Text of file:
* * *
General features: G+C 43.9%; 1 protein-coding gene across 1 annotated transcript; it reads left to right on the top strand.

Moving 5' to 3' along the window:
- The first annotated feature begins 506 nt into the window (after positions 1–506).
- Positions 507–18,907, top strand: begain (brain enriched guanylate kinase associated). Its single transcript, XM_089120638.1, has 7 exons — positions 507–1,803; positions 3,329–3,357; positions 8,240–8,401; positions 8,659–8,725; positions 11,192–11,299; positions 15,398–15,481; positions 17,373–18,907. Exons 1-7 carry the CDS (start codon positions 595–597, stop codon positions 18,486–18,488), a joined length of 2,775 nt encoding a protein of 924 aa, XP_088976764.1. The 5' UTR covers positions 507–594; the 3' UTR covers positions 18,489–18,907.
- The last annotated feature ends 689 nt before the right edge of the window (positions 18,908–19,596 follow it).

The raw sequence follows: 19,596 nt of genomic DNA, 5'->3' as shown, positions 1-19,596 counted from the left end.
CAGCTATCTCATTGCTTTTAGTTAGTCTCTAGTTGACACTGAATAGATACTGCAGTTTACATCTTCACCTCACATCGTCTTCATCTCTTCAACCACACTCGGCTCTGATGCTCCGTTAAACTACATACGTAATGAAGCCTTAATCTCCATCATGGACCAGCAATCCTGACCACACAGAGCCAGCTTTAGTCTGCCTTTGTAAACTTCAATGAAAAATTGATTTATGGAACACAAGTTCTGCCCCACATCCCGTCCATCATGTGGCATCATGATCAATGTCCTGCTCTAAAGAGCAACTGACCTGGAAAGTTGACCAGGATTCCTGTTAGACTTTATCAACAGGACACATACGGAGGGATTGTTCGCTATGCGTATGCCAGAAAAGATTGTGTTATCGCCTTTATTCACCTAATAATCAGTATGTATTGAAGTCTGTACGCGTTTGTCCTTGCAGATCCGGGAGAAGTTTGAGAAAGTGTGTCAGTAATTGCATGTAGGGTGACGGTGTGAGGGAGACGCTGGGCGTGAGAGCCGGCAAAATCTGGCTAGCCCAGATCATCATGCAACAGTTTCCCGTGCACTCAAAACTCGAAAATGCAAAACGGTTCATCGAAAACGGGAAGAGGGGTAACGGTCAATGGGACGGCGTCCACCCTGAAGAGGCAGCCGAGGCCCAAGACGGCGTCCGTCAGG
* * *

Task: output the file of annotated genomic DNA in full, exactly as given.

General features: G+C 43.9%; 1 protein-coding gene across 1 annotated transcript; it reads left to right on the top strand.

Moving 5' to 3' along the window:
- The first annotated feature begins 506 nt into the window (after positions 1–506).
- Positions 507–18,907, top strand: begain (brain enriched guanylate kinase associated). Its single transcript, XM_089120638.1, has 7 exons — positions 507–1,803; positions 3,329–3,357; positions 8,240–8,401; positions 8,659–8,725; positions 11,192–11,299; positions 15,398–15,481; positions 17,373–18,907. Exons 1-7 carry the CDS (start codon positions 595–597, stop codon positions 18,486–18,488), a joined length of 2,775 nt encoding a protein of 924 aa, XP_088976764.1. The 5' UTR covers positions 507–594; the 3' UTR covers positions 18,489–18,907.
- The last annotated feature ends 689 nt before the right edge of the window (positions 18,908–19,596 follow it).

The raw sequence follows: 19,596 nt of genomic DNA, 5'->3' as shown, positions 1-19,596 counted from the left end.
CAGCTATCTCATTGCTTTTAGTTAGTCTCTAGTTGACACTGAATAGATACTGCAGTTTACATCTTCACCTCACATCGTCTTCATCTCTTCAACCACACTCGGCTCTGATGCTCCGTTAAACTACATACGTAATGAAGCCTTAATCTCCATCATGGACCAGCAATCCTGACCACACAGAGCCAGCTTTAGTCTGCCTTTGTAAACTTCAATGAAAAATTGATTTATGGAACACAAGTTCTGCCCCACATCCCGTCCATCATGTGGCATCATGATCAATGTCCTGCTCTAAAGAGCAACTGACCTGGAAAGTTGACCAGGATTCCTGTTAGACTTTATCAACAGGACACATACGGAGGGATTGTTCGCTATGCGTATGCCAGAAAAGATTGTGTTATCGCCTTTATTCACCTAATAATCAGTATGTATTGAAGTCTGTACGCGTTTGTCCTTGCAGATCCGGGAGAAGTTTGAGAAAGTGTGTCAGTAATTGCATGTAGGGTGACGGTGTGAGGGAGACGCTGGGCGTGAGAGCCGGCAAAATCTGGCTAGCCCAGATCATCATGCAACAGTTTCCCGTGCACTCAAAACTCGAAAATGCAAAACGGTTCATCGAAAACGGGAAGAGGGGTAACGGTCAATGGGACGGCGTCCACCCTGAAGAGGCAGCCGAGGCCCAAGACGGCGTCCGTCAGG